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Posted at: Jul 8, 2018, 1:23 AM; last updated: Jul 8, 2018, 1:23 AM (IST)

What makes life possible

Bhanu Pande

Sometimes your interaction with others — whoever he or she may be, whatever be the age — can have a great impact on your thought process and action. Martin Saligman, one of the most influential psychologists of our times, tells a story of his journey in his memoir, The Hope Circuit, based on the idea.

First, it was his interaction with his daughter Nikki that made him rethink about his own behaviour; much later, his interaction with other psychologists during assaying and debating Pavlovian experiments that turned this philosopher to venture into the world of psychology:

“Helplessness in humans is ubiquitous and source of endless suffering. Could we capture it in the laboratory? Could we discover what causes it? Could we discover how to reverse it? Could we discover its brand physiology and reverse it? That’s why I became a psychologist,” he writes.

If you have interest in the history of psychology and you are interested in Martin Saligman’s response to his critics and the criticisms of his positive psychology, this book is the worth picking up. Don’t worry, it is not made of heavy, convoluted scientific theories or serious reading alone, but is an interesting story of how psychology has evolved over the years, all through the eyes of the author, the father of positive psychology.

Saligman has been a strong votary of optimism as against helplessness. He believes the former can improve the quality of life and illustrates how it can be learned and practiced. He arrived at this conclusion after more than 20 years of clinical research and laid the foundation of positive psychology.

In first few chapters on his own life, Saligman builds a context and his entry into the enigmatic world of psychology. That bit is an interesting tale of how his childhood, adolescence and education have shaped his future course of life. Before you realise, Saligman slips into a fantastic description of interesting parleys among different schools of thought in psychology and how they were at loggerheads. The book raises hopes for people with psychological conditions much more than it did in early 1960s. Thanks in large partly to Saligman’s pioneering work on positive psychology. Today, psychology is much more than just addressing people’s troubles and mental illness. It no longer just focuses on what stalls life, but also what makes it worth living. Saligman believes positive psychology has immense implications on the way we manage life.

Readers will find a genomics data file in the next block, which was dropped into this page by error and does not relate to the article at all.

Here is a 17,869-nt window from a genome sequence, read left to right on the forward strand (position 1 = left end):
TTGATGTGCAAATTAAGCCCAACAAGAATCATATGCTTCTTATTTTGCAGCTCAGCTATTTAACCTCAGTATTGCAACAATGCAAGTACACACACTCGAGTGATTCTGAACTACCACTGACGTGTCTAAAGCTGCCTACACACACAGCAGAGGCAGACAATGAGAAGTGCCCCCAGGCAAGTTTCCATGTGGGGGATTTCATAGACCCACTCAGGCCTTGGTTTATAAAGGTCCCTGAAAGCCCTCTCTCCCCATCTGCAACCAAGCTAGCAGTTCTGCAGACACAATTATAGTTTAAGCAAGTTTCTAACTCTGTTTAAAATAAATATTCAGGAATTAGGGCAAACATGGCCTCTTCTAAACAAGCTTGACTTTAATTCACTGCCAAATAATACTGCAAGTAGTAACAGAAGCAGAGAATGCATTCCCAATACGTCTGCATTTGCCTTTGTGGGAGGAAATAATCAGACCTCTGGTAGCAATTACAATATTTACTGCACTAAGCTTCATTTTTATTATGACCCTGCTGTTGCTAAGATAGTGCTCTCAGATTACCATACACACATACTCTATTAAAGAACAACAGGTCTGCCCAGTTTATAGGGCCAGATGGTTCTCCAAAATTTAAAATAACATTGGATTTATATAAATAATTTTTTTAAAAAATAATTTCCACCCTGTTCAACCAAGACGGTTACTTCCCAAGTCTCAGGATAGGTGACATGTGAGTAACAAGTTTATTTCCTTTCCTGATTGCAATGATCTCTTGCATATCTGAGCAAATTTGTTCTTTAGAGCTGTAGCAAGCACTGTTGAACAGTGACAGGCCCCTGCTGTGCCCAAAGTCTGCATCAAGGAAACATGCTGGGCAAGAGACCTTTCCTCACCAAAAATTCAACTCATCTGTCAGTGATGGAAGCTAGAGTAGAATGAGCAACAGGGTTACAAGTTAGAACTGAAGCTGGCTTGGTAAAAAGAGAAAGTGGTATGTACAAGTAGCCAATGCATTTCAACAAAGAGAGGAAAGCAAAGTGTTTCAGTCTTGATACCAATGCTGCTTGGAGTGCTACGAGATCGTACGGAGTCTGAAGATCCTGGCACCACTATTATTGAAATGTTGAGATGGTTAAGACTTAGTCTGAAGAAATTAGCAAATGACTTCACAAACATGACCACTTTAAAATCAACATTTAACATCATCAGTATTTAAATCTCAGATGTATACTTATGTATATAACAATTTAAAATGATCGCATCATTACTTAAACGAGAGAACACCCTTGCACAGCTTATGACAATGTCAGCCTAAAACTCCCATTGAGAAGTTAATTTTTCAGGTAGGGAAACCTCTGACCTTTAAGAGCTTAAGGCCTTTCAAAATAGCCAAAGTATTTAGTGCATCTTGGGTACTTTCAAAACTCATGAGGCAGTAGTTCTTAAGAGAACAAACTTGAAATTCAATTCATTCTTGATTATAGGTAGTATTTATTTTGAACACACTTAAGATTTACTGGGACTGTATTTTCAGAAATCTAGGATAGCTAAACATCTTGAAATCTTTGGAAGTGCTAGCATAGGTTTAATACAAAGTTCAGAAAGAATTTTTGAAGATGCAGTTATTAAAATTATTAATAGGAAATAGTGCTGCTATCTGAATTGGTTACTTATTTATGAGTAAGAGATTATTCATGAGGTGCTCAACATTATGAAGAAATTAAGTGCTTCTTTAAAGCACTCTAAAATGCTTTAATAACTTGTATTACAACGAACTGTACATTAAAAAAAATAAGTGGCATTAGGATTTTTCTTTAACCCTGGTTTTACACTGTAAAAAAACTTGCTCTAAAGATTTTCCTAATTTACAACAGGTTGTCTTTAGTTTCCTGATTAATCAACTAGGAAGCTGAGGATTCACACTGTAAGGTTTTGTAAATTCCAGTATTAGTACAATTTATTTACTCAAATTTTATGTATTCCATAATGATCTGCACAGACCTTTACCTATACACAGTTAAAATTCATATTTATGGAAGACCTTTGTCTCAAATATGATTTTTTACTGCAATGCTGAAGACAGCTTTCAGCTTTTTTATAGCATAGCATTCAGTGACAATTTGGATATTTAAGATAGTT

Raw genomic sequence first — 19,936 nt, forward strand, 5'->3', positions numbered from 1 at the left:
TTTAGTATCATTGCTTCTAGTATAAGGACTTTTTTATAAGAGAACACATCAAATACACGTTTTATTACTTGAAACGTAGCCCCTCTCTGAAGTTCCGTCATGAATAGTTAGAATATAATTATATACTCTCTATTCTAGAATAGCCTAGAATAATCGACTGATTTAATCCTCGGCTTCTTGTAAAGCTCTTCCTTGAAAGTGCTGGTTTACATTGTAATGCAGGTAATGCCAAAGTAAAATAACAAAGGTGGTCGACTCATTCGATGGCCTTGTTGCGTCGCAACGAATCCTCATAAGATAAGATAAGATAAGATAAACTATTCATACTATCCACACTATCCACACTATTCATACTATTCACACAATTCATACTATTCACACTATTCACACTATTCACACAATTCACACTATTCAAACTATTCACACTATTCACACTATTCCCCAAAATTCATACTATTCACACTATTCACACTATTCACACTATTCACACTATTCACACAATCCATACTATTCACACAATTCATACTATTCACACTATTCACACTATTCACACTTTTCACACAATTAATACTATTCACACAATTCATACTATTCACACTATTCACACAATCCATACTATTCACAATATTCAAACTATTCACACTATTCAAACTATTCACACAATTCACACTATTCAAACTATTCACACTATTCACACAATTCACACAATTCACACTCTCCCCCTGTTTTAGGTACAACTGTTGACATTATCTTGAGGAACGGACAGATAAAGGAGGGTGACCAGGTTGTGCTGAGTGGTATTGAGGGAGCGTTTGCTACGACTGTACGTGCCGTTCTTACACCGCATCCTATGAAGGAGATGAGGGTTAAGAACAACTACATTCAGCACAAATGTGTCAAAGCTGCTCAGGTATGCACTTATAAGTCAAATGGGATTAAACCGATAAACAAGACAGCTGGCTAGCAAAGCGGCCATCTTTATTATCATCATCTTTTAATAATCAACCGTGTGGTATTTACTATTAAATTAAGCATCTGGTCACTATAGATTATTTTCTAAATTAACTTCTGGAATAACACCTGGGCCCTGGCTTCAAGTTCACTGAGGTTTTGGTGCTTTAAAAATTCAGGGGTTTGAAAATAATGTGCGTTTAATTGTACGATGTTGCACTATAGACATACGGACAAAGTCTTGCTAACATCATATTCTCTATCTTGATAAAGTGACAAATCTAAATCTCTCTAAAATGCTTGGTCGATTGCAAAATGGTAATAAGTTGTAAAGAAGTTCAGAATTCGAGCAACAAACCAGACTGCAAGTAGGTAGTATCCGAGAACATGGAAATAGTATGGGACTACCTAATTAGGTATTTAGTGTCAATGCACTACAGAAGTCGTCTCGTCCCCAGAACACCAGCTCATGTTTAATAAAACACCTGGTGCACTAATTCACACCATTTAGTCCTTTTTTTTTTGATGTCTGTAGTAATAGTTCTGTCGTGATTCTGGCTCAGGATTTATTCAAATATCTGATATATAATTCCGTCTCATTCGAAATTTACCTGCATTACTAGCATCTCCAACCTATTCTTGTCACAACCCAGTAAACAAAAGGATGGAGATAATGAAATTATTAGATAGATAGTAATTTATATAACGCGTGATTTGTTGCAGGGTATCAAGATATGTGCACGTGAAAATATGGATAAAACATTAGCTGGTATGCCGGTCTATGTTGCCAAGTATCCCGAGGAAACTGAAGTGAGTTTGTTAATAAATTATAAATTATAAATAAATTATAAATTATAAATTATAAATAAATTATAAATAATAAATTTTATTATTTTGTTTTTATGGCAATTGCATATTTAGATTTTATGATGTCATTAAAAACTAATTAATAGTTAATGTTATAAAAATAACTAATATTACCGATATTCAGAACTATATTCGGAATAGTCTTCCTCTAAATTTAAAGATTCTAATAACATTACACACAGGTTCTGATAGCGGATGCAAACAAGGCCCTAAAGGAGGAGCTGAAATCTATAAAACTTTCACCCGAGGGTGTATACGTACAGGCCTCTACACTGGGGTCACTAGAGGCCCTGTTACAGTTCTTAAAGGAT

His treatment in the book — from learned helplessness to learned hope — makes for a fascinating read. You can find Saligman’s many other pathbreaking contributions to the modern psychology in the book. These include his work on learned optimism, positive psychology, resiliency training for the military, the cataloguing and measurement of character strengths, and the various offshoots of positive psychology: positive education, positive health and positive psychotherapy.

It’s a riveting memoir about Saligman’s discovery of ‘learned helplessness’ and ‘positive psychology. Interspersed within the interestingly scripted storytelling, Saligman takes the reader on a journey of self discovery and his intellectual pursuits with passion. The memoir tells a story of some of the pathbreaking ideas and developments that have shaped modern psychology. It clearly brings out the author’s infectious curiosity about exploring human mind and how to make life better for the humanity.

The memoir captures most transformative years on the ideas and thoughts in psychology wherein, Saligman learned to study optimism. The stories behind his radical findings are well told and should go down well with all kind of readers who may be remotely interested in human mind. The Hope Circuit is all about virtues like hope, meaning and positive emotion for our mental health. A story of transformation that swept modern psychology over the years, through the lens of the most decorated psychologist of our time.


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